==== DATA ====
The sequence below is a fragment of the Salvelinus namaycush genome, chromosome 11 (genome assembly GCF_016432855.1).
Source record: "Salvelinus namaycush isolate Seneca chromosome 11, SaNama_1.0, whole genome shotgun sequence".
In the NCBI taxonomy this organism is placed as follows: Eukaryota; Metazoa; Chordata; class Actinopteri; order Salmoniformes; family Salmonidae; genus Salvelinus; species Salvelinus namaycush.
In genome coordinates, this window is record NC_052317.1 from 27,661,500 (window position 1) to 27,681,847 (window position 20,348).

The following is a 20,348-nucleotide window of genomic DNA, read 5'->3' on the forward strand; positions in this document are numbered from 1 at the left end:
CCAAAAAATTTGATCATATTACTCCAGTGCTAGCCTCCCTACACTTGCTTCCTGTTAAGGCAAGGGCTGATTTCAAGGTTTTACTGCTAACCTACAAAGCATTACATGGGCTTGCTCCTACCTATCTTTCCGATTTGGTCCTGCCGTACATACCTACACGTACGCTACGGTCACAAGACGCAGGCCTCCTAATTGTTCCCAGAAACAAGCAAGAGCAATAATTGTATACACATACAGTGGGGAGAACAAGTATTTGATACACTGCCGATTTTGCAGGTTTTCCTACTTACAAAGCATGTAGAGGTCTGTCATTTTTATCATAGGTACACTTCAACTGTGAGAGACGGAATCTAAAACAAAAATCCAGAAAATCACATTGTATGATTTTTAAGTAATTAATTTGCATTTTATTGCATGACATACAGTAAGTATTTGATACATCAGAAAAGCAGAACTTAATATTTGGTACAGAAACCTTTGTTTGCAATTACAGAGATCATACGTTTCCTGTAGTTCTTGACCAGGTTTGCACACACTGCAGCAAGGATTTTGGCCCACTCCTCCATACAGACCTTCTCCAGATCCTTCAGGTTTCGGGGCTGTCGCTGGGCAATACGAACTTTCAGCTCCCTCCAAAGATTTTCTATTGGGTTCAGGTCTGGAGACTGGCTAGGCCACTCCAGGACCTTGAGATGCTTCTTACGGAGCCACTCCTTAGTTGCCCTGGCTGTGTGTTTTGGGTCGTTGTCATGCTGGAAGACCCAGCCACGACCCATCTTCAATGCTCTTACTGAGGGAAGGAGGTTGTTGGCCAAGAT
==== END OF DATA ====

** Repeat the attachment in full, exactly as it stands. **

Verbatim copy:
The sequence below is a fragment of the Salvelinus namaycush genome, chromosome 11 (genome assembly GCF_016432855.1).
Source record: "Salvelinus namaycush isolate Seneca chromosome 11, SaNama_1.0, whole genome shotgun sequence".
In the NCBI taxonomy this organism is placed as follows: Eukaryota; Metazoa; Chordata; class Actinopteri; order Salmoniformes; family Salmonidae; genus Salvelinus; species Salvelinus namaycush.
In genome coordinates, this window is record NC_052317.1 from 27,661,500 (window position 1) to 27,681,847 (window position 20,348).

The following is a 20,348-nucleotide window of genomic DNA, read 5'->3' on the forward strand; positions in this document are numbered from 1 at the left end:
CCAAAAAATTTGATCATATTACTCCAGTGCTAGCCTCCCTACACTTGCTTCCTGTTAAGGCAAGGGCTGATTTCAAGGTTTTACTGCTAACCTACAAAGCATTACATGGGCTTGCTCCTACCTATCTTTCCGATTTGGTCCTGCCGTACATACCTACACGTACGCTACGGTCACAAGACGCAGGCCTCCTAATTGTTCCCAGAAACAAGCAAGAGCAATAATTGTATACACATACAGTGGGGAGAACAAGTATTTGATACACTGCCGATTTTGCAGGTTTTCCTACTTACAAAGCATGTAGAGGTCTGTCATTTTTATCATAGGTACACTTCAACTGTGAGAGACGGAATCTAAAACAAAAATCCAGAAAATCACATTGTATGATTTTTAAGTAATTAATTTGCATTTTATTGCATGACATACAGTAAGTATTTGATACATCAGAAAAGCAGAACTTAATATTTGGTACAGAAACCTTTGTTTGCAATTACAGAGATCATACGTTTCCTGTAGTTCTTGACCAGGTTTGCACACACTGCAGCAAGGATTTTGGCCCACTCCTCCATACAGACCTTCTCCAGATCCTTCAGGTTTCGGGGCTGTCGCTGGGCAATACGAACTTTCAGCTCCCTCCAAAGATTTTCTATTGGGTTCAGGTCTGGAGACTGGCTAGGCCACTCCAGGACCTTGAGATGCTTCTTACGGAGCCACTCCTTAGTTGCCCTGGCTGTGTGTTTTGGGTCGTTGTCATGCTGGAAGACCCAGCCACGACCCATCTTCAATGCTCTTACTGAGGGAAGGAGGTTGTTGGCCAAGAT